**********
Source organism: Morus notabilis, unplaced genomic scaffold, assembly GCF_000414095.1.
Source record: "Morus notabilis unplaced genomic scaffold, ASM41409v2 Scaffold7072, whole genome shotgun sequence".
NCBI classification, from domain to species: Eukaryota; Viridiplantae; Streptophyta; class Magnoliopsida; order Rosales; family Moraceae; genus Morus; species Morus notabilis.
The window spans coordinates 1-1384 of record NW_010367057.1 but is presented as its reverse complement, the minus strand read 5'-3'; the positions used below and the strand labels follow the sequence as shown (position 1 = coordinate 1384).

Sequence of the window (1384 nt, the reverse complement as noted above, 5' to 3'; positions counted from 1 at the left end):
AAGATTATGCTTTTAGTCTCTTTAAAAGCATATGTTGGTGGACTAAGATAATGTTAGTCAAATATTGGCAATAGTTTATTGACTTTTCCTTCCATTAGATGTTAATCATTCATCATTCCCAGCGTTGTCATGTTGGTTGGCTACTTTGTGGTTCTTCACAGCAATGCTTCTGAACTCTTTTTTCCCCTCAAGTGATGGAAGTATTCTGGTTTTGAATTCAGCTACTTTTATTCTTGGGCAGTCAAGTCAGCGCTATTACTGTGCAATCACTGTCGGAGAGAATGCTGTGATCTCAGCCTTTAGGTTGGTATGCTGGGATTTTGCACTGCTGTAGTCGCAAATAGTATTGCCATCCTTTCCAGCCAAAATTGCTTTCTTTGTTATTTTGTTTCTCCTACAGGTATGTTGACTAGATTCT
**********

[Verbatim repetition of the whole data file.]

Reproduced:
Source organism: Morus notabilis, unplaced genomic scaffold, assembly GCF_000414095.1.
Source record: "Morus notabilis unplaced genomic scaffold, ASM41409v2 Scaffold7072, whole genome shotgun sequence".
NCBI classification, from domain to species: Eukaryota; Viridiplantae; Streptophyta; class Magnoliopsida; order Rosales; family Moraceae; genus Morus; species Morus notabilis.
The window spans coordinates 1-1384 of record NW_010367057.1 but is presented as its reverse complement, the minus strand read 5'-3'; the positions used below and the strand labels follow the sequence as shown (position 1 = coordinate 1384).

Sequence of the window (1384 nt, the reverse complement as noted above, 5' to 3'; positions counted from 1 at the left end):
AAGATTATGCTTTTAGTCTCTTTAAAAGCATATGTTGGTGGACTAAGATAATGTTAGTCAAATATTGGCAATAGTTTATTGACTTTTCCTTCCATTAGATGTTAATCATTCATCATTCCCAGCGTTGTCATGTTGGTTGGCTACTTTGTGGTTCTTCACAGCAATGCTTCTGAACTCTTTTTTCCCCTCAAGTGATGGAAGTATTCTGGTTTTGAATTCAGCTACTTTTATTCTTGGGCAGTCAAGTCAGCGCTATTACTGTGCAATCACTGTCGGAGAGAATGCTGTGATCTCAGCCTTTAGGTTGGTATGCTGGGATTTTGCACTGCTGTAGTCGCAAATAGTATTGCCATCCTTTCCAGCCAAAATTGCTTTCTTTGTTATTTTGTTTCTCCTACAGGTATGTTGACTAGATTCT